{
get { return _DepartmentCollection; }
set
{
_DepartmentCollection = value;

}
}

private DeparmentModel _SelectedDepartment;

public DeparmentModel SelectedDepartment
{
get { return _SelectedDepartment; }
set
{
_SelectedDepartment = value;
NotifyOfPropertyChange(nameof(SelectedDepartment));
}
}

We will delve more into BindableCollection later, but for now, let’s think of it as a means for binding to a combo box. Since we are not using any Db for this example, lets hard code some values in the constructor.

public ShellViewModel()
{
DepartmentCollection.Add(new DeparmentModel() { DepartmentName = "Finance", Supervisor = "John Tommothy" });
DepartmentCollection.Add(new DeparmentModel() { DepartmentName = "Development", Supervisor = "Alex Brown" });
DepartmentCollection.Add(new DeparmentModel() { DepartmentName = "Human Resource", Supervisor = "Dennis Burton" });
}

We will add a Combo box and another Text Area in our XAML to accodomate the changes. The XAML looks like following now.

        <!--Row 4 Starts here -->
        <Label Grid.Column="0" Grid.Row="3">Department</Label>
        <ComboBox Grid.Column="1" Grid.Row="3" ItemsSource="{Binding DepartmentCollection}" DisplayMemberPath="DepartmentName"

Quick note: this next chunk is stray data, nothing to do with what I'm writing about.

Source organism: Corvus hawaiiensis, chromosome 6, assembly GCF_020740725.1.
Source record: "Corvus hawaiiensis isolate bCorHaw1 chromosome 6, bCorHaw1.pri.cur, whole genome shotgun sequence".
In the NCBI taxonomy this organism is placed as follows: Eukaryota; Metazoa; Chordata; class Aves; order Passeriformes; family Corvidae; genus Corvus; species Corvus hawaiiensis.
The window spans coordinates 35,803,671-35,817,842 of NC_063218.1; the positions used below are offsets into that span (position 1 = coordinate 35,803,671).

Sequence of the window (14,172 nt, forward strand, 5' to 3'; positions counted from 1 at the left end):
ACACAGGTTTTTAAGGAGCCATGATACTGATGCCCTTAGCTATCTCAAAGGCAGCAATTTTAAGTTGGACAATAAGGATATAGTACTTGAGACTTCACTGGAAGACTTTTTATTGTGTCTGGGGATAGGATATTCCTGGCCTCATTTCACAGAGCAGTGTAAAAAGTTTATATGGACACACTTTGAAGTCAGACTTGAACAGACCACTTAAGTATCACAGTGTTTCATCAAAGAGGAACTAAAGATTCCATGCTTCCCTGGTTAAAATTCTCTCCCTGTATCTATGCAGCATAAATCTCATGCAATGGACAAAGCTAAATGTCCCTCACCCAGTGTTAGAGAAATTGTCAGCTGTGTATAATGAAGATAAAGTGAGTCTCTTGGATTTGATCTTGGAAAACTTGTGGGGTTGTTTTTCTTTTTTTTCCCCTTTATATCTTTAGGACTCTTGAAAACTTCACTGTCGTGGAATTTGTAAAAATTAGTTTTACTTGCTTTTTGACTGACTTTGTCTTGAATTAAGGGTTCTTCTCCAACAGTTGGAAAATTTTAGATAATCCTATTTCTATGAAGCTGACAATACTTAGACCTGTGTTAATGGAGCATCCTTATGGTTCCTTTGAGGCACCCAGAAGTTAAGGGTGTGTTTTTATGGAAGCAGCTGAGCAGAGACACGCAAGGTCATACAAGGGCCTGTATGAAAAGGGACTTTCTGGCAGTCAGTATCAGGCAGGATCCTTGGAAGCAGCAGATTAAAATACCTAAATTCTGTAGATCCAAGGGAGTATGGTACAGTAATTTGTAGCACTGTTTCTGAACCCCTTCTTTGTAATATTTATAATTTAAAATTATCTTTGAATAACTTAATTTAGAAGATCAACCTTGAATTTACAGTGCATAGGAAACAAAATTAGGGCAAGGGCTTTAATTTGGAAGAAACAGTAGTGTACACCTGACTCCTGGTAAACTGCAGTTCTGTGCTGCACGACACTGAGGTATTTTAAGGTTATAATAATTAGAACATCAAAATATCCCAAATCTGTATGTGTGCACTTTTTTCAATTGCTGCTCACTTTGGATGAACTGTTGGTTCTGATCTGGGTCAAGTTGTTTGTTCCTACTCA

SelectedItem="{Binding SelectedDepartment,Mode=OneWayToSource}" ></ComboBox>
                <!--Row 4 Ends here -->

        <!--Row 5 Starts here -->
        <Label Grid.Column="0" Grid.Row="4">Supervisor</Label>
        <TextBlock Grid.Column="1" Grid.Row="4" x:Name="SelectedDepartment_Supervisor"></TextBlock>
        <!--Row 5 Ends here -->

Run our application and you can now see the combo box in action. Everytime you change the Department, the corresponding Supervisor is displayed the TextArea.

Events and EventGuards

Now then, lets head to adding a button to clear the selected values. We will first introduce a method.

public void ClearTextMethod(string firstName,string lastName)
{
FirstName = string.Empty;
LastName = string.Empty;
}

We are passing two parameters, however we are not quite using it. However, the sigificance of the parameters come into light when we add our second method, CanClearTextMethod

public bool CanClearTextMethod(string firstName, string lastName)
{
return !string.IsNullOrEmpty(firstName);
}

Notice the naming patterns used for the methods and parameters. The ‘Can’ Method is named in such a way that it prepends ‘Can’ to the ClearTextMethod. This aids Caliburn Micro to recognize this method needs to be evaluated to enable CanClearTextMethod.

Also the parameters. They are named as similiar as the FirstName and LastName Properties. These are the properties which dictate whether to enable the method or not, which is being passed as paramers. Ensure the naming is correct and Caliburn Micro does the magic for you.

Lets add the necessary XAML for adding a button and wiring it up with the method.